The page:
Over the years, I have worked with a variety of clients, many of whom have an interest in learning more about what certification is, what it means, and what it can do for them. Having registered biologics with the USDA, drugs for aquaculture with the FDA and more recently, with the Aquaculture Certification Council and the Certifying Bodies that have been contracted to audit against their standards, NSF-Surefish and Global Trust, I believe that I have a solid understanding of what auditing entails. Ideally it affirms that a process or processes with a specific set of desired outcomes is performed in a manner that ensures that it is reproducible and that the final products meet some set of standards that have been deemed to be essential both from the standpoint of the manner in which they are manufactured and the quality of the final product.
It seems clear to me that standards that are deemed essential are not always the same when one considers aquaculture operations. Inarguably, when someone develops a vaccine, it has to be safe and effective and there will usually be widespread agreement about how to ensure this. However, when one is rearing fish or shrimp (or any shellfish or bivalve), while there is consensus about the final product, i.e. it should be a cost effective, healthy food source there is some disagreement about what the components of the process have to be to achieve this.
Over the last 4 years, I have audited more than 40 processing plants as well as ten or so fish and shrimp farms and shrimp and salmon hatcheries against the BAP standards. At the same time, I have been closely following the development of other certification schemes. It is clear that there does not appear to be universal agreement as to either what the standards should contain or what they should actually accomplish.
I think that most of us who work with these standards and who are knowledgeable about all of the issues would agree that there are a number of critical elements that any meaningful set of standards should contain:
1. Production of seafood by aquaculture in systems that ensures minimal environmental impact and high probabilities that the processes can continue as long as there is a market for the end products. This could be termed sustainability. Recall from my earlier blog though that there are some disparate ideas about how this is defined.
2. A balance between the needs of the company owners and the needs of the people who make the company what it is, the employees.
3. The use of science to further the production process. This should not be pseudo-science nor based on policies or desires of individuals or organizations that cannot support their concerns with valid scientific data.
4. Ensuring that the final product is harvested in a humane fashion and moved through the processing plant in a manner that maximizes the safety of the final product to the consumer.
5. Has the flexibility to adapt to the needs of a pliable process, regulatory constraints and the requirements of the consumer base.
As I audit and follow the development of standards, I am seeing what seems to be a distinct disparity as to a critical philosophical underpinning of the entire process. Some standards appear to be intended to be exclusionary. Only a relatively small number of farms will be able to meet the standards without significant and substantial (i.e. costly) changes in how the farms operate. Others lay out a framework that allows a much wider base of farm operators to potentially comply. All claim to provide a sustainable product.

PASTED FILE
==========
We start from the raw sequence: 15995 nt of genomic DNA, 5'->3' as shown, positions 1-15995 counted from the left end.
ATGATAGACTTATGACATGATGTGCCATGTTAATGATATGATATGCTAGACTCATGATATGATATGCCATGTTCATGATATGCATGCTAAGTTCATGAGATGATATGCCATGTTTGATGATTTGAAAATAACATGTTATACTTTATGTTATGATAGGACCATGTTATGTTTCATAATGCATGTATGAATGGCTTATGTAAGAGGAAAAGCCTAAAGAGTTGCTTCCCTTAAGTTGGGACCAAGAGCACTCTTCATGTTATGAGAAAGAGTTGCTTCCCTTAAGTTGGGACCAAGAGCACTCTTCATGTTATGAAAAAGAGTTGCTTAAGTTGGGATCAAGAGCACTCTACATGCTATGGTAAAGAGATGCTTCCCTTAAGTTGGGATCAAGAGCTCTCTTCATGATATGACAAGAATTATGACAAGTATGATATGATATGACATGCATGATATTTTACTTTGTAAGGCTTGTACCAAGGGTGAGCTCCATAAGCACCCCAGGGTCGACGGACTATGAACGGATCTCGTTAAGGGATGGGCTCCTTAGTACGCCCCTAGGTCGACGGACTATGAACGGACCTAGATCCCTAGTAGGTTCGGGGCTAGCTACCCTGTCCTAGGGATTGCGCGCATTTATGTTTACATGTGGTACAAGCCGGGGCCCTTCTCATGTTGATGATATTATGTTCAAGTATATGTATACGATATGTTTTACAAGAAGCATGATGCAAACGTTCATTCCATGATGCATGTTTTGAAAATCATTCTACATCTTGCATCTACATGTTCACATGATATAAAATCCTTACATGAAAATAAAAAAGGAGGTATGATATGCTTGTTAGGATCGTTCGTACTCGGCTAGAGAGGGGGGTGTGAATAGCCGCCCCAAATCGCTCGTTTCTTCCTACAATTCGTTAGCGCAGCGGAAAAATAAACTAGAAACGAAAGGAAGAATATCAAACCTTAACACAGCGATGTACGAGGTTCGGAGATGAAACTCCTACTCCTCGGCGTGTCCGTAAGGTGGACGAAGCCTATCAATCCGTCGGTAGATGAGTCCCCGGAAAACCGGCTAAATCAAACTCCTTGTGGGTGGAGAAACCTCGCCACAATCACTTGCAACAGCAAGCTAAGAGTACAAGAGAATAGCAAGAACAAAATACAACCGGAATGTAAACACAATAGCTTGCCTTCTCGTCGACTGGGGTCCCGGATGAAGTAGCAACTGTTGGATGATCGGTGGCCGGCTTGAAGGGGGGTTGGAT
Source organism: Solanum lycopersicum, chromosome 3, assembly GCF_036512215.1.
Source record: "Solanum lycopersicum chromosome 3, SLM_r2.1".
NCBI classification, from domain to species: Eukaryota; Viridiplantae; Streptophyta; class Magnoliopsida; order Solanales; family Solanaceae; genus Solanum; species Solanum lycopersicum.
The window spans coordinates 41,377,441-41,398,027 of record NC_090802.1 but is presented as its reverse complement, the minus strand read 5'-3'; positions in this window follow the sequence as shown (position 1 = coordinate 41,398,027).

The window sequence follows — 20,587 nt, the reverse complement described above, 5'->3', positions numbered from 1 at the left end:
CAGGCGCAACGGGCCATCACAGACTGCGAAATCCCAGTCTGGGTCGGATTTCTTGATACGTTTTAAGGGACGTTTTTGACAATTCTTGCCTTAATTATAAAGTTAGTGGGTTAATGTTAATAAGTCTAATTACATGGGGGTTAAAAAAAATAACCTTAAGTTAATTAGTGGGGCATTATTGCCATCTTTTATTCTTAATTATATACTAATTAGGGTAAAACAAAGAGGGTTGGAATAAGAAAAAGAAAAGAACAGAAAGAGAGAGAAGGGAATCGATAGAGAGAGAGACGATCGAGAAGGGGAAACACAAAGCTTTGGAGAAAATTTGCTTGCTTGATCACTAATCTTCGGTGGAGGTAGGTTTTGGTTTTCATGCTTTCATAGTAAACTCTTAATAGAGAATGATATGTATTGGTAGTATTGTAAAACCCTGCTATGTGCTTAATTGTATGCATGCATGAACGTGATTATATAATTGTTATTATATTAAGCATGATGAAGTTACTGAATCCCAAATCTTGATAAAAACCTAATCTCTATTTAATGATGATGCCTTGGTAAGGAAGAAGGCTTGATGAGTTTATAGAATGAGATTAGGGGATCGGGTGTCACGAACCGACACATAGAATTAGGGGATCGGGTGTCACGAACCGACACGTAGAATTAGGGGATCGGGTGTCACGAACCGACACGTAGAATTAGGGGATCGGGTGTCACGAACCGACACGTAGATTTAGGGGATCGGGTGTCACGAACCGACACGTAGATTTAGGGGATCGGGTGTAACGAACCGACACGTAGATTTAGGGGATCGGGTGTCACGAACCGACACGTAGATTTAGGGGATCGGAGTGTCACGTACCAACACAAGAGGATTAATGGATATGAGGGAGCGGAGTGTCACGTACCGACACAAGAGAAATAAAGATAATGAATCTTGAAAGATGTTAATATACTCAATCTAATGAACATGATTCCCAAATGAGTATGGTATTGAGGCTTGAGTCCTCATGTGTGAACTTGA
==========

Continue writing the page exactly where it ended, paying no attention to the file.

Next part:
I wonder which approach actually serves the consumers best interests and how one can have multiple sets of standards all of which purport to provide the same assurances, yet some are intended to benefit only a select few? Not all standards are the same. Do they meet the goals of the aforementioned points? Or are they written so as limit the sources of product deemed sustainable, creating a demand/supply dynamic that drives prices up for a select few providers without really ensuring that the product is produced under conditions that make it any more sustainable than someone else’s products?
Certification of aquaculture products is still in the relative early stages and while the market has yet to show that they value certified product over non-certified in terms of a willingness to pay more for a certified product, there are some signs that this will happen. At this time there are several different standards that products and processes are audited against with the need to certify being largely driven by the purveyors of the product to the consumer. In the not too distant future, I expect to see some consolidation occurring of the standards and hopefully demand beginning to be driven by the consumer with a concomitant willingness to pay more for certified product.
I am not sure however whose interest will be served if any one certification scheme seeks to make the groups that are certifiable such a small club that only a few can join and further seeks to create the perception that sustainability can only be defined in their terms. Certainly as consumers, we are all better off encouraging wide spread sustainability as protein produced by aquaculture continues to become an ever increasing percentage of our seafood consumption.
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